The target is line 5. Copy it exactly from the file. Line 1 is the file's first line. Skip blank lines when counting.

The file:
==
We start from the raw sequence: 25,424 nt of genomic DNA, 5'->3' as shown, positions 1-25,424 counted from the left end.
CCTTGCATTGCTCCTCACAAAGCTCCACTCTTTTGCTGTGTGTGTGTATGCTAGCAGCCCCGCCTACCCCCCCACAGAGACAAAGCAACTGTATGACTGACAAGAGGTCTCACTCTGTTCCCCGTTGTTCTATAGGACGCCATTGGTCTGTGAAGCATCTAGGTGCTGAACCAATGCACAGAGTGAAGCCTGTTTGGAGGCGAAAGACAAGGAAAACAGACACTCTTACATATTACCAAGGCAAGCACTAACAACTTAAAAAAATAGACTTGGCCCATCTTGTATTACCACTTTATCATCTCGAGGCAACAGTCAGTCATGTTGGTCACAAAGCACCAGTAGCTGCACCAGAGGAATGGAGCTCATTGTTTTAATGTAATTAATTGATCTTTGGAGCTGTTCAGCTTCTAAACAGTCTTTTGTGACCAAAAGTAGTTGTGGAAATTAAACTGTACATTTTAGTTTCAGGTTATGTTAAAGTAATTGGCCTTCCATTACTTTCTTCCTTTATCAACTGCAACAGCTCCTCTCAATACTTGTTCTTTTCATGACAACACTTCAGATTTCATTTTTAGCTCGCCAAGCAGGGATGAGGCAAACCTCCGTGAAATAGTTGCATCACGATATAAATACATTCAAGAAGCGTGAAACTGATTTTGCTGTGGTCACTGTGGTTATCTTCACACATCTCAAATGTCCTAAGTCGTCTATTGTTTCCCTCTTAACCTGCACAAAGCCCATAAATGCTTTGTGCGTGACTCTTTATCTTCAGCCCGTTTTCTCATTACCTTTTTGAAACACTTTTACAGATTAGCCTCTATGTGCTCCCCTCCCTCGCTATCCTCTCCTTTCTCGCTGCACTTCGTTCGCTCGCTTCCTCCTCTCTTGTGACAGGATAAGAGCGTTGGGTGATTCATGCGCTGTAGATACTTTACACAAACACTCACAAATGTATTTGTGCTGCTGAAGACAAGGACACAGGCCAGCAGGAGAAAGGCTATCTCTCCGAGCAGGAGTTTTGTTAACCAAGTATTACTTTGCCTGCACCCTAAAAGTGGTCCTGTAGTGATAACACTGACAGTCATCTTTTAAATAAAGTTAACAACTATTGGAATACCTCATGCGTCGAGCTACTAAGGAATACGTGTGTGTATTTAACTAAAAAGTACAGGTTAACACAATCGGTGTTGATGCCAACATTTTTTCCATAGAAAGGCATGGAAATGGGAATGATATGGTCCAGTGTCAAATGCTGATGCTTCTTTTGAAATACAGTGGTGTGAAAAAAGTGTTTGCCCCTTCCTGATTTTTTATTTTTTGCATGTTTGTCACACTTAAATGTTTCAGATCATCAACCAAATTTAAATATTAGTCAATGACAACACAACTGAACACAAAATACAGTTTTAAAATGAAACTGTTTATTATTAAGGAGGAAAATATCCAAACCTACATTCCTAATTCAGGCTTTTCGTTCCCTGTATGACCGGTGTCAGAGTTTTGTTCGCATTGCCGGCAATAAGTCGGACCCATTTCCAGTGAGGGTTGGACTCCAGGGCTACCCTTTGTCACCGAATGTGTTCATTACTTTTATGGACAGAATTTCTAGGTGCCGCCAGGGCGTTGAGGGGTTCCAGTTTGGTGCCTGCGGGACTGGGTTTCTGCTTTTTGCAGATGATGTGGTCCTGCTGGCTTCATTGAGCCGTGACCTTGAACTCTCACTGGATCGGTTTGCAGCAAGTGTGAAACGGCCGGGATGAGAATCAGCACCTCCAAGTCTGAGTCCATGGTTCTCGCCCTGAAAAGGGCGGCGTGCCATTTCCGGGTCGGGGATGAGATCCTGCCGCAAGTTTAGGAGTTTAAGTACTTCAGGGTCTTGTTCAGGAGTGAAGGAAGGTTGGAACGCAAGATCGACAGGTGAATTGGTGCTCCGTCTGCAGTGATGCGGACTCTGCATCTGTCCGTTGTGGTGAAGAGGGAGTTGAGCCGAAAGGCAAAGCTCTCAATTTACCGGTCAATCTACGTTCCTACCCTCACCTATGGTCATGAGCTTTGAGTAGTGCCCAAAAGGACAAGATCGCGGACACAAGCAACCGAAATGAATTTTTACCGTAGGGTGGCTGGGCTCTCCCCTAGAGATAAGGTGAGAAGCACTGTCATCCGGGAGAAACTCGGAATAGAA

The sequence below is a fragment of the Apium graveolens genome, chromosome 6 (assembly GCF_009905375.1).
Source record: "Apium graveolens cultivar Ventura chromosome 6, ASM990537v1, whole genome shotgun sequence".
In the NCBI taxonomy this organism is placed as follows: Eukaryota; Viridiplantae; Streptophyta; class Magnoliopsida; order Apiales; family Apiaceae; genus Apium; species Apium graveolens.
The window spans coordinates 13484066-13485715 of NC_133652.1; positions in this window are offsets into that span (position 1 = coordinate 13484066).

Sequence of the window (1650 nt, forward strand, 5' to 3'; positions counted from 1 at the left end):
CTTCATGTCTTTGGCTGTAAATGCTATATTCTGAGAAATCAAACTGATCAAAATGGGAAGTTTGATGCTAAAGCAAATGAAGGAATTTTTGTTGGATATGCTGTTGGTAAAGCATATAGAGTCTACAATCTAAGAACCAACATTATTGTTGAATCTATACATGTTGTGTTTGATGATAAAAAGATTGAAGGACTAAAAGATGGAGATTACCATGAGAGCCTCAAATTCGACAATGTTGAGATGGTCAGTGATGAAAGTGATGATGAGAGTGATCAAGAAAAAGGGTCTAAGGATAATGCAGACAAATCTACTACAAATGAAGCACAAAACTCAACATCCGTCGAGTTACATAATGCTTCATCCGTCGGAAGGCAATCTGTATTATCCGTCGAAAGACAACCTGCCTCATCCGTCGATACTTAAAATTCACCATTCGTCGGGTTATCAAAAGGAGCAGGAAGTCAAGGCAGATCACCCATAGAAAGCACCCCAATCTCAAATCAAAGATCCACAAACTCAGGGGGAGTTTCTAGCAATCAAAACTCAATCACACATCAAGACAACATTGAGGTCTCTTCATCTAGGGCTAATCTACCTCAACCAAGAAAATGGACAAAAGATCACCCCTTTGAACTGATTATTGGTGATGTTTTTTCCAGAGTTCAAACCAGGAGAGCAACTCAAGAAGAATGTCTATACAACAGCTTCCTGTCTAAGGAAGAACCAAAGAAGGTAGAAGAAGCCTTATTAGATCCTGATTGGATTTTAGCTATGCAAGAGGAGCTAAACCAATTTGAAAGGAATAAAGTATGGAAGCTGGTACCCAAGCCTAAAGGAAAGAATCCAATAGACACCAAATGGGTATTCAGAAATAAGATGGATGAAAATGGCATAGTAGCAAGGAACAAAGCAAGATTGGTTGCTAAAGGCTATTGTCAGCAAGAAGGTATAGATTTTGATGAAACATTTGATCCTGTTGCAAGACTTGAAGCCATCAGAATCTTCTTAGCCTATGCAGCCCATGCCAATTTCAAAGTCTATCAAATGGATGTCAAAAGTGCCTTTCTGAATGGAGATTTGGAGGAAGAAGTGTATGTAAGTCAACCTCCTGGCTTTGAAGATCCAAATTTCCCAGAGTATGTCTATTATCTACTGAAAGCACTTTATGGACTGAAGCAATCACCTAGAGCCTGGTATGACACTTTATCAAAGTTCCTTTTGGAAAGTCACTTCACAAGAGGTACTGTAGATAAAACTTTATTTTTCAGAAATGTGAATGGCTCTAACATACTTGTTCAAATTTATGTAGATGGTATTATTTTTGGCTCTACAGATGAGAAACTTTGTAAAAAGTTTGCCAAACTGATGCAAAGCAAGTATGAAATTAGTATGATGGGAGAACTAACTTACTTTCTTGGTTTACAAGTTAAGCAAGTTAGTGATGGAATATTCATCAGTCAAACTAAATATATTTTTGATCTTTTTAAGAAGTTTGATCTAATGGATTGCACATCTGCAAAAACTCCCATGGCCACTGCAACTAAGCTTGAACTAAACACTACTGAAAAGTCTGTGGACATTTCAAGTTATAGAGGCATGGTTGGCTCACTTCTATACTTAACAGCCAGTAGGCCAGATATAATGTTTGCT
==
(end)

In the NCBI taxonomy this organism is placed as follows: Eukaryota; Viridiplantae; Streptophyta; class Magnoliopsida; order Apiales; family Apiaceae; genus Apium; species Apium graveolens.